This is how the anti-hunters play the game, folks.  It’s not fair, but it’s the reality.  So before you climb up on a high horse to deride some hunting practice you don’t like, consider your motivations and their effects.  What is that practice really hurting?  Is it really bad enough to risk the alienation of a potential, pro-hunting voter?  Is it important enough to threaten the very future of our sport?

Just something to consider… written hastily after midnight. 



Anti-Hunting Success In CA Affects All Hunters

May 31, 2012

“Where California leads, the rest of the nation soon follows.”

That aphorism holds true in many areas, from fashion to technology.  CA is a big state, with a big population, and a lot of very innovative and creative minds.  But not all of that creativity is necessarily a good thing.  For example, the creative minds of the anti-hunting lobby, and some of the lies and mistruths they come up with to steer the general public, and the state’s politicians toward their way of thinking.  The most recent example was the successful campaign to ban hunting bear and bobcats with dogs.

I was remiss in my own coverage of this issue, in large part because I had a lot of other things on my plate.  I was just “too busy.”  I can’t fight every battle.  No excuses, just explanation… I’m not a houndsman, and I’m not well-versed on the issues that I thought were at hand.  So, like many other hunters who “weren’t involved”, I sort of let it play out.  I didn’t even read the stacks and stacks of emails I received on the topic, either from the anti-hunting side (I’m on several of their mailing lists) or the pro-hunting side.  As a result, I missed out on some pretty glaring bullshit and lies.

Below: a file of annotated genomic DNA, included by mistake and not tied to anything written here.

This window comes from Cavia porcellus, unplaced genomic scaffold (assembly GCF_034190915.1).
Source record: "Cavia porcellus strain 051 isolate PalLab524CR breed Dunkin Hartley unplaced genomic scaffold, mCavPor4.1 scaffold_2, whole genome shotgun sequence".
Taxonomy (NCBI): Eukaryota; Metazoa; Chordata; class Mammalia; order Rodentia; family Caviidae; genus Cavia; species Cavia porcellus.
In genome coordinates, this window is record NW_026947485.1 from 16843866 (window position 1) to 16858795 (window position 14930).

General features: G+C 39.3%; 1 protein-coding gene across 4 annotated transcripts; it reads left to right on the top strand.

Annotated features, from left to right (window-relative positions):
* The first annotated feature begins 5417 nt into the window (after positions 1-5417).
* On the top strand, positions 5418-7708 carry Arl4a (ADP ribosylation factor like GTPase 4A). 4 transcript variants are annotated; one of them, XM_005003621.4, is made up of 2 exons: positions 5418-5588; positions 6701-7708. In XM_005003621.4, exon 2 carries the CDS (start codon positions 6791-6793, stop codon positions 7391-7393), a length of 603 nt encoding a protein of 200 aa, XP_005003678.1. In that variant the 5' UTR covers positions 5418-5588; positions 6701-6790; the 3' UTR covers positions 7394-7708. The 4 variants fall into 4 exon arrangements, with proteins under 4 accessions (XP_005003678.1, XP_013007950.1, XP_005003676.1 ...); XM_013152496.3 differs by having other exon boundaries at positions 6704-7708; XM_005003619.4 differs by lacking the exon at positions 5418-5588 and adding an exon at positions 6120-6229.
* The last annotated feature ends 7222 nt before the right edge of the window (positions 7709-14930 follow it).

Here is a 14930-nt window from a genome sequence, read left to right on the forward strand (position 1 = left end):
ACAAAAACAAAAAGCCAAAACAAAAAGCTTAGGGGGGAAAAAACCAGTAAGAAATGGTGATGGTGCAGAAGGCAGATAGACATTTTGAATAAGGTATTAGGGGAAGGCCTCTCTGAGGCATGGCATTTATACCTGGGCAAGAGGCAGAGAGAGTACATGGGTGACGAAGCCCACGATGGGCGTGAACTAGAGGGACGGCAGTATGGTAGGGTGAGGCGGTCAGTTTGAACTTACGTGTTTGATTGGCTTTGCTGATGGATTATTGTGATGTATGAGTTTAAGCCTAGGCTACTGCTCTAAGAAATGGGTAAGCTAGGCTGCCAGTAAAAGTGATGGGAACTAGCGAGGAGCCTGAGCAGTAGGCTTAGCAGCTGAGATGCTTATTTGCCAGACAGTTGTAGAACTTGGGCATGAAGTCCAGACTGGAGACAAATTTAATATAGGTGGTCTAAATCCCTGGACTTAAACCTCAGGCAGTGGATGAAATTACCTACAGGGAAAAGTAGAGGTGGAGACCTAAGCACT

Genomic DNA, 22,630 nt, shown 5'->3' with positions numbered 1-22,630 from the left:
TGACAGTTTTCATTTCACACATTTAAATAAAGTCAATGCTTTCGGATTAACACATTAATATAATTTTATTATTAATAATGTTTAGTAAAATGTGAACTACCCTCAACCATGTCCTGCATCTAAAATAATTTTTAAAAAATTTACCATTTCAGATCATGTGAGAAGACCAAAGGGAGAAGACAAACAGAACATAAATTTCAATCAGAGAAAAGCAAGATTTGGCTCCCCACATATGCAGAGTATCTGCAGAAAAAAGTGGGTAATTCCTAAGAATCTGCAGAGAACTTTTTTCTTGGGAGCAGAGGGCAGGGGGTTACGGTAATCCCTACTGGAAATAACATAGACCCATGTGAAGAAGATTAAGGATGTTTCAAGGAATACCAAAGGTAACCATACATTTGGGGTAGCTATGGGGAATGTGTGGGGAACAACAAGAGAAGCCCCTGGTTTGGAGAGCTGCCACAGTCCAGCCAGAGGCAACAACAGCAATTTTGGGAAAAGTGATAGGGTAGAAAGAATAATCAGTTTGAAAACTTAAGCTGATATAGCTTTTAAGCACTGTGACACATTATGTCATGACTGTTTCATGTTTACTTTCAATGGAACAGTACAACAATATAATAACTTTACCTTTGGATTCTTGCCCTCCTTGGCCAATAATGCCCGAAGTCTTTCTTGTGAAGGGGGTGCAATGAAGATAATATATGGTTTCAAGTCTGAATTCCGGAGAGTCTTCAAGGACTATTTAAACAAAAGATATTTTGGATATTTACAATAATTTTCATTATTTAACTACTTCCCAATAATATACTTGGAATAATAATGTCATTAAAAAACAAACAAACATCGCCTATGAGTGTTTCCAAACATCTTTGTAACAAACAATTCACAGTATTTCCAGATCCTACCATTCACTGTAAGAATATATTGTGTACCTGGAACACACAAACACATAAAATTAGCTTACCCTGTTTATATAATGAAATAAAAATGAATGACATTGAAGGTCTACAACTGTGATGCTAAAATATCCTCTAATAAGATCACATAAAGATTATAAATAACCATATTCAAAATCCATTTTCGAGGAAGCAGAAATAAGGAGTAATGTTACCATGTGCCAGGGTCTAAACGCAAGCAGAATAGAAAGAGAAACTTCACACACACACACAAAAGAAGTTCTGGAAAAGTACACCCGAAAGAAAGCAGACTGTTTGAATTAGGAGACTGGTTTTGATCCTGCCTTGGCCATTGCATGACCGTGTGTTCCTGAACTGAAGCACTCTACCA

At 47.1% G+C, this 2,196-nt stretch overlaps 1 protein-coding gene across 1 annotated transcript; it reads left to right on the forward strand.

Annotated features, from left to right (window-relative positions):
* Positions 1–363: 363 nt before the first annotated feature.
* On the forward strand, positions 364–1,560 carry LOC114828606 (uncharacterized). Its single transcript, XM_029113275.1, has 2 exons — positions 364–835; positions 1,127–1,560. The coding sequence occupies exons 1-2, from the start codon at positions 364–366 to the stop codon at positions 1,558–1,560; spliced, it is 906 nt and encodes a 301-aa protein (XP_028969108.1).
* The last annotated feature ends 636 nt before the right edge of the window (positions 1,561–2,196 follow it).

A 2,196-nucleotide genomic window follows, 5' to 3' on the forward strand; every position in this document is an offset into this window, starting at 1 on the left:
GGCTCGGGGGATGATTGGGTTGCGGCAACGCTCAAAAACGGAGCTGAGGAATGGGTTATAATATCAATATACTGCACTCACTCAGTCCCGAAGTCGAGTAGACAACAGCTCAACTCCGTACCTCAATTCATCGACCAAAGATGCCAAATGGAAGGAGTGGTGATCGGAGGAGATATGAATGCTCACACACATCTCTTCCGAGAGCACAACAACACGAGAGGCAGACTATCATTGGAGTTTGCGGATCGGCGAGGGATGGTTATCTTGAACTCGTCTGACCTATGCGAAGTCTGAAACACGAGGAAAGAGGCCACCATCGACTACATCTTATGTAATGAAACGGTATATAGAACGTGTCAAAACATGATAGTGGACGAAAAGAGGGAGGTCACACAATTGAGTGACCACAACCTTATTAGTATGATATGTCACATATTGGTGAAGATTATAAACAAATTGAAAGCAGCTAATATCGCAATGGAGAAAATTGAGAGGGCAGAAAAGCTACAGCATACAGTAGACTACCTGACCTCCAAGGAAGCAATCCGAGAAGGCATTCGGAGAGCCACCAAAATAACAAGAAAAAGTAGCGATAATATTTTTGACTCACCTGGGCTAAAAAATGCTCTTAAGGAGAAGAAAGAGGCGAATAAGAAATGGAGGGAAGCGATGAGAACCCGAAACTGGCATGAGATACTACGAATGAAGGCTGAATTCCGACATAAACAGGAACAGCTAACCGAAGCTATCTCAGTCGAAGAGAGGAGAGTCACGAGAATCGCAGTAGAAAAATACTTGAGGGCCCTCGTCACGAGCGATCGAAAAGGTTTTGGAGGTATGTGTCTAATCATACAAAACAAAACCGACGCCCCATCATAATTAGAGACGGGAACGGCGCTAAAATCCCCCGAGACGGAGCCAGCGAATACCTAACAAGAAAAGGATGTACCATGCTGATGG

Could I have made a difference?  Probably not… or at least not on my own.  But if all the hunters who didn’t think they’d be affected, or those who were just too busy to get informed or involved, had taken the time to pay attention, contact their elected officials, and spread the word… this may well have turned out differently. 

The US Sportsman’s Association (USSA) didn’t put their heads in the sand, however, and they were pretty involved and vocal to try to rally hunters against this bill.  Their success, unfortunately, was limited.  But the failure to stop the campaign doesn’t mean this is over, and the USSA just posted a pretty sharp blog post to explain why hunters all over the country should be concerned about the anti-hunters’ victory in CA, and even moreso, about the deceitful tactics used to achieve that success.

Here are a couple of examples:

 3)     Misleading Facts – The Number of States That Allow Hound Hunting:
The bill’s author likes to point out that 2/3rds of the U.S. doesn’t allow bear hunting with hounds.  That’s a nice sound bite, but the truth of the matter is 18 states don’t even have a huntable population of bears!  Of the 32 states that hunt bear, 18 allow the use of dogs – nearly 60%.   Of the states with more than 2,000 bears – 16 of 23 allow you to use dogs – 70%.  The anti’s argument would be akin to arguing for a ban on elk hunting in California because Ohio doesn’t allow it (Nevermind the fact that Ohio doesn’t have Elk!).

4)     Pictures – GPS collars

This one is another favorite of the animal rights lobby.  In California, they are sending packets of information to each legislators office that include things they claim are unsightly deeds such as dogs wearing GPS collars, which they claim prevents hunting bear hunting from being a fair chase.  What they don’t tell you, is that GPS collars are already ILLEGAL in California.  The pictures they are using are from another state all-together.

The point is pretty clear.  America’s hunters need to start paying closer attention to the efforts of these anti-hunting organizations, and to start challenging the lies of our opponents with facts.  We need to be involved, even when we don’t think the issue involves us, because the truth is, every successful strike against hunting chisels away at the foundation of our sport. 

As the number of hunters continues to decline, what little political clout we may have once held dwindles as well.  And as more and more people are exposed to prejudicial lies and misinformation, the public support we once held is also weakened.  It doesn’t paint a pretty picture for the future. 

So here’s the question.  How do we make a difference?  What will it take for America’s hunters to counter the tactics of the anti-hunters and animal rights organizations?  Or is our sport, in the long run, doomed?